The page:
Biennials & festivals

Locals fight to retain Eisenman fountain following Sculpture Projects Münster

Residents are working with artist to create a more durable version of the vandalised work

Nicole Eisenman, Sketch for a Fountain (2017) Sculpture Projects Münster

Nicole Eisenman’s Sketch for a Fountain (2017), the victim of several attacks by vandals at the once-a-decade Sculpture Projects Münster exhibition, which closed on 1 October, was never designed as a permanent fixture on the city landscape and was dismantled at the end of the show. But it may be back—this time for good.

The sculpture ensemble, showing five figures of ambiguous gender around a shallow basin, has won the hearts of Münster’s citizens, who are raising money to install it permanently. Yet in the materials it currently comprises—only two figures were modelled in bronze and three are in plaster—it is not capable of withstanding freezing temperatures and permanent display.

Sketch for a Fountain was therefore not on a list of sculptures that the curators of the exhibition recommended for purchase by the city and regional authority, the Landschaftsverband Westfalen-Lippe, says Jana Duda, a spokeswoman for Sculpture Projects Münster. But Münster citizens have already collected some funds and have invited Eisenman to Münster to discuss how to produce a more durable version.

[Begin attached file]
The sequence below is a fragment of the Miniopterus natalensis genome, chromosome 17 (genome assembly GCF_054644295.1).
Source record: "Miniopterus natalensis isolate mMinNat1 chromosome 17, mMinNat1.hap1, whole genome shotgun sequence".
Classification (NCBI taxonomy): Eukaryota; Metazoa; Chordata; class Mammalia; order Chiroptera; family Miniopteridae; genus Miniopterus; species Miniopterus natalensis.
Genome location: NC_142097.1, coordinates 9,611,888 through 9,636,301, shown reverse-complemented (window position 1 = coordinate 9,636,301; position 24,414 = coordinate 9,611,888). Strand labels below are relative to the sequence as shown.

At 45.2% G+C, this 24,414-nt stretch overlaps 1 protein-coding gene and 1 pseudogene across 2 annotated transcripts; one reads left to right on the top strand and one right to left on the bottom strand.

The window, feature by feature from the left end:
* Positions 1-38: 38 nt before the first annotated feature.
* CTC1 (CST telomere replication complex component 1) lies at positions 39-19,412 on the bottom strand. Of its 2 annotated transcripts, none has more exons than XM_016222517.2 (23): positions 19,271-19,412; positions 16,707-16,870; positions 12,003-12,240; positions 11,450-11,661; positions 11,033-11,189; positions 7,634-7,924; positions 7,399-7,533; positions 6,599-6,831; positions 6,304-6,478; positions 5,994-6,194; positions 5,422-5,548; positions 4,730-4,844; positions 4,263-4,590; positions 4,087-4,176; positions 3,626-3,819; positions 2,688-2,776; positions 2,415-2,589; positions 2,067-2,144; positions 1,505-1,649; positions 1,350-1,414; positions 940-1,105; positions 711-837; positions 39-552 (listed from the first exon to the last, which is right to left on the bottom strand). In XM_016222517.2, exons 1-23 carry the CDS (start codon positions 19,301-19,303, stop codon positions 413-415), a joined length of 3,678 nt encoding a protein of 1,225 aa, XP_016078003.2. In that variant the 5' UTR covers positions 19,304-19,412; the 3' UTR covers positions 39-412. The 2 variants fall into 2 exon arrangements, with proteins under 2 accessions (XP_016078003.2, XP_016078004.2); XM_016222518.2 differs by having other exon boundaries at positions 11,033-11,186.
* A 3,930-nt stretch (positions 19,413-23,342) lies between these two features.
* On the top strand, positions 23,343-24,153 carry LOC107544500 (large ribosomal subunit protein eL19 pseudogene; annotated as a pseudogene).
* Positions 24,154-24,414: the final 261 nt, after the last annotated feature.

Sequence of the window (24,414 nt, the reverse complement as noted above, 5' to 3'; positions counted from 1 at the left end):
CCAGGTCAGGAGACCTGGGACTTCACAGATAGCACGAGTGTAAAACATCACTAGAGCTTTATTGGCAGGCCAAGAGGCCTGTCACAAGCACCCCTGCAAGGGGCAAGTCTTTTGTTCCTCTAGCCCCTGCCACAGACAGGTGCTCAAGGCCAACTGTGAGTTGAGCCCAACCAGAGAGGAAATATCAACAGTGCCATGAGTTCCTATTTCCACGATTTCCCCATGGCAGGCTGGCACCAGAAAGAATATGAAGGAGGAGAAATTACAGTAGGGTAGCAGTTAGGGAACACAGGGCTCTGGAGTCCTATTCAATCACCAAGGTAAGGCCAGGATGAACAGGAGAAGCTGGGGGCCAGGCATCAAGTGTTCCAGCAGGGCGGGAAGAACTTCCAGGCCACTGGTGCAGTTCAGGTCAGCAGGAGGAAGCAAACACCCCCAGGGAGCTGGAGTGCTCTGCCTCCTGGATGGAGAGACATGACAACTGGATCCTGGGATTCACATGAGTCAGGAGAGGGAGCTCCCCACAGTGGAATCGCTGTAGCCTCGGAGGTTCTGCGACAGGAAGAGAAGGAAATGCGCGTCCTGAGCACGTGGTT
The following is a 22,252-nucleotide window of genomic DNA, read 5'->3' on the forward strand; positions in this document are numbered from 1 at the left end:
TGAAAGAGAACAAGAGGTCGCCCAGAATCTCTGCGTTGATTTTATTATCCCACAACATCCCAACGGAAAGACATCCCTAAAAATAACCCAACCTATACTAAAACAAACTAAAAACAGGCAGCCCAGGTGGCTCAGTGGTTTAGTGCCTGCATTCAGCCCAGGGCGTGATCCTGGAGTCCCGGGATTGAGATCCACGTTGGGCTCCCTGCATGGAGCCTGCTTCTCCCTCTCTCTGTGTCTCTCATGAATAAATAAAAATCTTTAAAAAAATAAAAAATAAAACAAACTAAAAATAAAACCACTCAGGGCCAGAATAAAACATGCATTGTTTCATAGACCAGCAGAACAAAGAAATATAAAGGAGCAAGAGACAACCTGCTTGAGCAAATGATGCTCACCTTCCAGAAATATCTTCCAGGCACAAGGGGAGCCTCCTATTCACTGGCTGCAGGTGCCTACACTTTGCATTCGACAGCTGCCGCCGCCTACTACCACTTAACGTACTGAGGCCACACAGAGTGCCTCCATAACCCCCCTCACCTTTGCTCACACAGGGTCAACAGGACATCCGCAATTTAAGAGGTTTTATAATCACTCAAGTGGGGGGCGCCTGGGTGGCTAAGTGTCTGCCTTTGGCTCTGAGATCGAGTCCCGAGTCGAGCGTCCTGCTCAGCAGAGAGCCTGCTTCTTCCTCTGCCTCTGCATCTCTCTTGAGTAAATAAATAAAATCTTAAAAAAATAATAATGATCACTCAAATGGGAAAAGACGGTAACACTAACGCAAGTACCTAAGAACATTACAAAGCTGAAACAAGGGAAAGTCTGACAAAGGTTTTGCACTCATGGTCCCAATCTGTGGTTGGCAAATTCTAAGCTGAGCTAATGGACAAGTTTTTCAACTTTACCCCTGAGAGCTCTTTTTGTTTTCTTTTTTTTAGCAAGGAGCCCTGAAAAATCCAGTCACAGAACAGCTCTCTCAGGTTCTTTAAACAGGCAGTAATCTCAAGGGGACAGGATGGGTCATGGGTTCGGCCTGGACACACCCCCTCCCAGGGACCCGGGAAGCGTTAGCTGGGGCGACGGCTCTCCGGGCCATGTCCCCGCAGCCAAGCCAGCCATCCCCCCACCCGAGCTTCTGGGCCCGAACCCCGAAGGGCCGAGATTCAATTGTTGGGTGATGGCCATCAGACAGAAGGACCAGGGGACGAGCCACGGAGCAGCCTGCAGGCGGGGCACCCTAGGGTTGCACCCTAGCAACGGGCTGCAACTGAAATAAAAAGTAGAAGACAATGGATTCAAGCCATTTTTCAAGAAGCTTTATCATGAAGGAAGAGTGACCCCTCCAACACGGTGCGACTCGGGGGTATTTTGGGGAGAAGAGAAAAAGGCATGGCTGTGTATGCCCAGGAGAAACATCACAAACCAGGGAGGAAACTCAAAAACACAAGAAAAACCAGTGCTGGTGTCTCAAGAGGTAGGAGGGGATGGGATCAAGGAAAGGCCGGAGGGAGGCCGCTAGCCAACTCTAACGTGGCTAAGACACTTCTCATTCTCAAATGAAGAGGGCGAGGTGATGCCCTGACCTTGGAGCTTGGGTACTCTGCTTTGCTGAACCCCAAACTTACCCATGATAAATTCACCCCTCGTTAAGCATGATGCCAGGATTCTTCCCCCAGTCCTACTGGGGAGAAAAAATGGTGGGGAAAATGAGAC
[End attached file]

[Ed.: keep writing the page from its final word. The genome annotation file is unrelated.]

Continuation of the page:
“We think this is great,” Duda says. “We never thought of keeping it permanently, but now there is interest and money.”

Duda says she thinks that the desire to preserve the sculpture stems partly from the abuse it has suffered. Many Münster inhabitants were outraged when the work was sprayed with a swastika in September—an act condemned by the organisers of Sculpture Projects as “a fascist form of violence” and “an attack against the values of the work”. Earlier in the summer, one of the plaster figures was decapitated.

The city of Münster and the Landschaftsverband have purchased 39 works to remain on permanent display after they were shown at the temporary exhibition since its first edition in 1977. These include Per Kirkeby’s bus shelter and two rings of concrete by Donald Judd.

Works proposed by the curators for permanent show from the 2017 edition include Alexandra Pirici’s Leaking Territories (2017), Emeka Ogboh’s Passage Through the Moondog / Quiet Storm (2017) and Oscar Tuazon’s Firebuilding (Burn the Formwork) (2017).